He had a dream.
“I have a dream that one day this nation will rise up, live out the true meaning of its creed: ‘We hold these truths to be self-evident, that all men are created equal.”
Here we are, fifty-five years later. While there have been advancements in civil rights since Martin Luther King Jr’s famous speech in 1963, our country remains embroiled in the bigotry of non-acceptance. Not by all of its people and I sincerely pray not by the majority, but enough that it fractures the relationships and soul of the United States of America.
In the last year, it’s felt more like the Divided States and a study of how a country can take one step forward and two steps back.
“Darkness cannot drive out darkness; only light can do that. Hate cannot drive out hate; only love can do that.”
Love. As in love one another. Dr. King was sure that love could turn his enemies and bring light to the world, but it was ultimately an enemy that ended his life far too early. I wonder what impact he would have made had he lived well into his 80’s. Martin Luther King Jr. was charismatic and an engaging voice against inequality. His dream was one of love, envisioning a country where everyone, including his children, is judged by the content of their character, not by the color their skin. He had a dream that the Lord shall be revealed, and all flesh shall see it together; that there would be liberty, justice and freedom in a place he called home.
Fifty-five years later we still have this enemy filled with hatred and contempt, trying to wind its way into the fabric of society and suffocate it.
“Our lives begin to end the day we become silent about things that matter.”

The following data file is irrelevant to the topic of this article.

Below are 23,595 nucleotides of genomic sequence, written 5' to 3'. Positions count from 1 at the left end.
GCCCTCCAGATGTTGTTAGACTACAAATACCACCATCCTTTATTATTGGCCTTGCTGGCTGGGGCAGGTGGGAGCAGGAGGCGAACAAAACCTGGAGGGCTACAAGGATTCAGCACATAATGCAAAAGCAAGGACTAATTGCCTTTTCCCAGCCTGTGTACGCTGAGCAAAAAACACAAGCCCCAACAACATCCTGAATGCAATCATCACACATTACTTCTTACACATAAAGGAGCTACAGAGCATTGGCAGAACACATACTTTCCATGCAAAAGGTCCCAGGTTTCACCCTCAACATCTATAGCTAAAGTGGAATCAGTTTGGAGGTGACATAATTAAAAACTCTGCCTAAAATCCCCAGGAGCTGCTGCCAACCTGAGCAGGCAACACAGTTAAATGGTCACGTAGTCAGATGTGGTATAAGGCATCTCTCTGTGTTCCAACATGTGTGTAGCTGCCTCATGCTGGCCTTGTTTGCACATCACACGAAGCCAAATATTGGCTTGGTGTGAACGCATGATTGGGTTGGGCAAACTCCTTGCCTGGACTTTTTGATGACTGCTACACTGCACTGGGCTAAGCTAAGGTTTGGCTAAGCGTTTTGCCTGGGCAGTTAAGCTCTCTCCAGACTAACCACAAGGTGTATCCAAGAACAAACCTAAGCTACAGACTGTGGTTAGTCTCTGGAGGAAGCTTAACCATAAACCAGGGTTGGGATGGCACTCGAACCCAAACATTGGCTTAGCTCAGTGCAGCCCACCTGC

I’m normally quiet about matters that upset me, in the sense that I don’t stand on a street corner with a sign. I’m not vocal, not a raucous advocate for justice. While not silent, I prefer to speak love for people quietly, by volunteering and being kind to everyone I meet.
But I’m going to use my voice today because Martin Luther King Jr. deserves this from all of us. We are responsible for seeing his dream through and driving out the lurking child of darkness.
Nine years ago, our first African-American President was five days away from taking office. It was an important part of history, one that made a close friend tear up because the majority of people in this country saw hope and a better country in a black Barack Obama. Unfortunately, hope turned into an ugly war of political parties and the beginning of a political divide. I believe there were those committed to discrediting this President because of his love of people and the color of his skin. He reached his hand across the political aisle early on, only to have it slapped away by those who favored division over unity.
Fifty-five years later, we have bigotry, hatred and narcissism in the White House.
Do not shake your head “no,” do not bury your head in the sand, do not call this fake news. I am so sick of the abhorrent behavior, this sense of “we can do anything because we’re in power” bullshit. I am especially incensed when people call themselves “Christian,” but fail to speak out against the vitriol and prejudice, the clear acts against people of differing ethnicity, of differing culture and religion, and those who are in most need of help.